6. Conclusion

This article has sought to demonstrate the potential of heritage technologies, particularly virtual models, as research tools within historical archaeology. It has shown how digital models can be developed that move beyond the aesthetically-pleasing, but intellectually restrictive, photorealistic reconstructions that have tended to dominate the field in recent years. By engaging critically with contemporary debates in heritage technology, particularly issues of transparency, a digital model of the Stratford-upon-Avon Guild Chapel has been created which functions as a research tool, through which the user can explore and assess the validity of the analysis and interpretations presented within the article text. Moreover, the format of this article also provides an innovative example of how paradata can be placed at the core of scholarly debate, rather than being relegated to a series of technical appendices within the model. In this way, the publication provides an important model for the use of virtual models within the discipline of archaeology more widely.

The visualisation of the Stratford-upon-Avon Guild Chapel has allowed the international significance of this building to be revealed in two important ways. First, the detailed analysis of its late 15th-century scheme of wall paintings has revealed it to be one of the most coherent and important examples of late medieval mercantile and guild patronage of its day. The scheme was used to make a powerful statement about the status and identify of its patron, Hugh Clopton, and his affiliation to the Guild of the Holy Cross. The Stratford scheme is one of the finest reflections of late medieval preoccupations with the 'ars moriendi', created on the eve of the Reformation. It also reveals how apparently 'provincial' sites such as Stratford-upon-Avon were connected to a European tradition of Gothic art, via the dissemination of iconographies such as the 'Dance of Death' from its original context in the Cemetery of the Innocents, Paris, via St Paul's cloister in London, by the patronage of men such as Hugh Clopton. The analysis of the scheme sheds important light on the link between late medieval wall paintings and devotional manuscripts and printed sources, such as The Golden Legend. But close analysis of the images also reveals the interpretative and creative process behind the creation of such painted schemes, suggesting the existence of more ephemeral textual and graphic sources and oral traditions, through which such sources were translated into artistic form.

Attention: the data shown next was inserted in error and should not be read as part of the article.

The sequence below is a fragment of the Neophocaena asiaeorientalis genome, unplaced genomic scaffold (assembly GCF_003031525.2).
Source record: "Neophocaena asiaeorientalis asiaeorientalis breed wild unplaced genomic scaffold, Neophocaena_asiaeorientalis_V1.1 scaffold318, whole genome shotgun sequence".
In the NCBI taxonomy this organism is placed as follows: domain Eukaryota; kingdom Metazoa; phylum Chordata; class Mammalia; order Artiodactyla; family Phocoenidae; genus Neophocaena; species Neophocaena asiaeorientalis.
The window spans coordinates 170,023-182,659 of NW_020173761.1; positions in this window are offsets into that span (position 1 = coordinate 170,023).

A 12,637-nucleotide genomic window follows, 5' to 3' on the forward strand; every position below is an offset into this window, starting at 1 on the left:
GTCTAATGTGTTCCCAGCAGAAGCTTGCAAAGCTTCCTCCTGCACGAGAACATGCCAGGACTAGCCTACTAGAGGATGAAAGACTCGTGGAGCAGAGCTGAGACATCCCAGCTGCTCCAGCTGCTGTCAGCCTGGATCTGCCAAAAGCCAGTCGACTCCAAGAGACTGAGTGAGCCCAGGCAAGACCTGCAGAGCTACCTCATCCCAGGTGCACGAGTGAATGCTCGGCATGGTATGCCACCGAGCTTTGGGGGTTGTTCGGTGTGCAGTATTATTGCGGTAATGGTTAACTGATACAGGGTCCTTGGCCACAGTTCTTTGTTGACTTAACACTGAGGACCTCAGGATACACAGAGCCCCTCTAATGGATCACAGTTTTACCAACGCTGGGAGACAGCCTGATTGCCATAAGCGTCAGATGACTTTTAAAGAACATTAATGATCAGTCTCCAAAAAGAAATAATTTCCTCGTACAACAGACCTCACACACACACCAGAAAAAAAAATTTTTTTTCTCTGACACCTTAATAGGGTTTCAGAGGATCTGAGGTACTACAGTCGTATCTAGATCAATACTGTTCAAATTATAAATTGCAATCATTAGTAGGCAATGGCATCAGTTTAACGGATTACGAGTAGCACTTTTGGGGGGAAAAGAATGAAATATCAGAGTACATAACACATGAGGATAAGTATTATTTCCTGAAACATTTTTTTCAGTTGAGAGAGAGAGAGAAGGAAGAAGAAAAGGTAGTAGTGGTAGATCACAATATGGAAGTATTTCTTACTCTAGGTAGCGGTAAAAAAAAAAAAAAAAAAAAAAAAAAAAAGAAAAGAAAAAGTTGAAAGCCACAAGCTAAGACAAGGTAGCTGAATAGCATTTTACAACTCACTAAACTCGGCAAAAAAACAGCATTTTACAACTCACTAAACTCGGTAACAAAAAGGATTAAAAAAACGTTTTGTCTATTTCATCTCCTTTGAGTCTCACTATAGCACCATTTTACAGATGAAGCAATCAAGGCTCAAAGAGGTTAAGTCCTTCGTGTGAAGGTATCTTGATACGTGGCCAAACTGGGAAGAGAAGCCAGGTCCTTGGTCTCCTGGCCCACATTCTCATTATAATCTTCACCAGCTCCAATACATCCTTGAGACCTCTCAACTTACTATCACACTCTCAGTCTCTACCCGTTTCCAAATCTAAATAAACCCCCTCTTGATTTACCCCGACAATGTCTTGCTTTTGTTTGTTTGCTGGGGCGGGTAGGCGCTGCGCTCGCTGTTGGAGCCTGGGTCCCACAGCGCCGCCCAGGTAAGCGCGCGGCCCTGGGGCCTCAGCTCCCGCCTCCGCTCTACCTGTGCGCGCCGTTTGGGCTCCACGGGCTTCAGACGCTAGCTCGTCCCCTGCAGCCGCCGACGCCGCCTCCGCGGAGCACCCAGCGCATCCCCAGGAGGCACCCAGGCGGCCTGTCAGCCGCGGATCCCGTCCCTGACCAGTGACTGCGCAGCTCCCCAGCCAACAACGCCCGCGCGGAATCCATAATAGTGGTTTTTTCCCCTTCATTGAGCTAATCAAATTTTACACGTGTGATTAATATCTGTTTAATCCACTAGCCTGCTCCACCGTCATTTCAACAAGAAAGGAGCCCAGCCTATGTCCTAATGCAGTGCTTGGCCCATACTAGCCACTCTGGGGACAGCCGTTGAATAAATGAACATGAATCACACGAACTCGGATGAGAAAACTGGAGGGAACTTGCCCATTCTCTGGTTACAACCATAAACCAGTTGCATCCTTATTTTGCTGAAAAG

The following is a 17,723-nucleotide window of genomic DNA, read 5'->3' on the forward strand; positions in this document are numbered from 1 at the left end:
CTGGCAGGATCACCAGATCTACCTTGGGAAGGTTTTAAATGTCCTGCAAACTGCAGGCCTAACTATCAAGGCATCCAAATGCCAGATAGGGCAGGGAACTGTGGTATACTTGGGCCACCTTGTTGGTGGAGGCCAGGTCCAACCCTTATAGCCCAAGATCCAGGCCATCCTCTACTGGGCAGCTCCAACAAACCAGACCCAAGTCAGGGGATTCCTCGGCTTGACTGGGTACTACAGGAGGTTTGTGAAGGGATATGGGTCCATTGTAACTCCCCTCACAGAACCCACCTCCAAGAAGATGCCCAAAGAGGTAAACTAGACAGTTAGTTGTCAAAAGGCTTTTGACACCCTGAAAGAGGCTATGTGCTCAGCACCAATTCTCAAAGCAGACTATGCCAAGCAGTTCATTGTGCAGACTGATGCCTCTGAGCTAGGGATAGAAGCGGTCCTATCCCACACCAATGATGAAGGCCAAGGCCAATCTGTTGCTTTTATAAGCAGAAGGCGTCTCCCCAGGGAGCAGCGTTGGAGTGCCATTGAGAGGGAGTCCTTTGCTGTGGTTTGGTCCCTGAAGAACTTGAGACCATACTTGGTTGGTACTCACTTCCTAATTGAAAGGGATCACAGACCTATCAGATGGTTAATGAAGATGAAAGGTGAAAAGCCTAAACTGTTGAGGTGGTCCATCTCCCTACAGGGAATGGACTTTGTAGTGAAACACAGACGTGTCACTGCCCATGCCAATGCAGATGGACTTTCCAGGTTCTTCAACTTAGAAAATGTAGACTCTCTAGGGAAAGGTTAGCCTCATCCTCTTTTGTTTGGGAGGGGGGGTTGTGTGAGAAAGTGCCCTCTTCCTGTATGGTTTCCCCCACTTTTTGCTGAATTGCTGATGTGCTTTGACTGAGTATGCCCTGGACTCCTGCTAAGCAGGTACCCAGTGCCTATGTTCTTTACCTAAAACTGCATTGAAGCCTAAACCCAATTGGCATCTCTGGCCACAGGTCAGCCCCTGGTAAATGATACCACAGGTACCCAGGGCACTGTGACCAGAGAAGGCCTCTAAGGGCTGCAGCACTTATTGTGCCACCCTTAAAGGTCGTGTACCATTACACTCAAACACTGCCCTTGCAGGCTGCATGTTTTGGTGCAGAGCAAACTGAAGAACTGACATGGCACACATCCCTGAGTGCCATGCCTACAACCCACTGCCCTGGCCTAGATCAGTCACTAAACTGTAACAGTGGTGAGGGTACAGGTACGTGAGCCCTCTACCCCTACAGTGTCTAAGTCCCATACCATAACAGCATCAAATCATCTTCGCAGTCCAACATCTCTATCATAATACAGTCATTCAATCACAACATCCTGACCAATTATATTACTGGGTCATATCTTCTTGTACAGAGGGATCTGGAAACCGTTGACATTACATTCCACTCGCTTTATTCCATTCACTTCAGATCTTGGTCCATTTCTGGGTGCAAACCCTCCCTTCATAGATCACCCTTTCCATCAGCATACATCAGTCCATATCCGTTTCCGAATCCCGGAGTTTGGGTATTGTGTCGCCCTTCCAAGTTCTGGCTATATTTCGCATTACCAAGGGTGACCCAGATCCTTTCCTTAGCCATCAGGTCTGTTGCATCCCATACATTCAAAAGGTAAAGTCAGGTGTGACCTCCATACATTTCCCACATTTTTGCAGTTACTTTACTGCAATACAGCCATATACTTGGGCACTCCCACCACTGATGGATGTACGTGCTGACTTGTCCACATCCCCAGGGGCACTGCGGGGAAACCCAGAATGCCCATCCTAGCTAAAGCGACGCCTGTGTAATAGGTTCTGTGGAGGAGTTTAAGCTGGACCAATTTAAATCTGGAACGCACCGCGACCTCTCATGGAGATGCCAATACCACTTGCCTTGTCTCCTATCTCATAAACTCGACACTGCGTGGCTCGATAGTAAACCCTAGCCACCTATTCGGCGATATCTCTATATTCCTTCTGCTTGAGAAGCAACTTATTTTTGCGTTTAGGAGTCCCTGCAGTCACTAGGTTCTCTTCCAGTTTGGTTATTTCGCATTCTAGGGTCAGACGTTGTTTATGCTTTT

Second, the digital model has emphasised the significance and potential of the close, critical analysis of antiquarians and their drawings in understanding the changing and multiple interpretations of buildings and decorative schemes within historical archaeology. The biographical analysis of the Stratford antiquarians has revealed the important networks of patronage and intellectual exchange which informed this tradition from the 16th to the 20th centuries. The model shows how different antiquarians drew upon, or reacted against, the work of their predecessors, opening up multiple and alternative interpretations of the scheme that reflected contemporary intellectual traditions. Stratford-upon-Avon also provides a microcosm of the development of building recording within the discipline, from John Leland's textual descriptions of the 16th century, to the pioneering use of scaled drawings and photography in the 19th and 20th century work of Thomas Fisher and Wilfrid Puddephat. Although the Guild Chapel is therefore of significance because of its links to some of the most important antiquarians of the day, such as John Stow, J.G. Nichols or E.W. Tristram, it also reveals the important role of 'amateur' scholars, such as Robert Wheler, or Wilfrid Puddephat, within the antiquarian tradition.

Throughout, the aim of this article has been to present the archaeological and historical data transparently, to guide the user through the evidence in the digital model, and through the critical interdisciplinary analysis of architectural fabric, decorative schemes, archival records and drawings. In this way, the article and model also seek to provide a ground-breaking example of the way in which digital technologies can be harnessed within the arts and humanities more widely.


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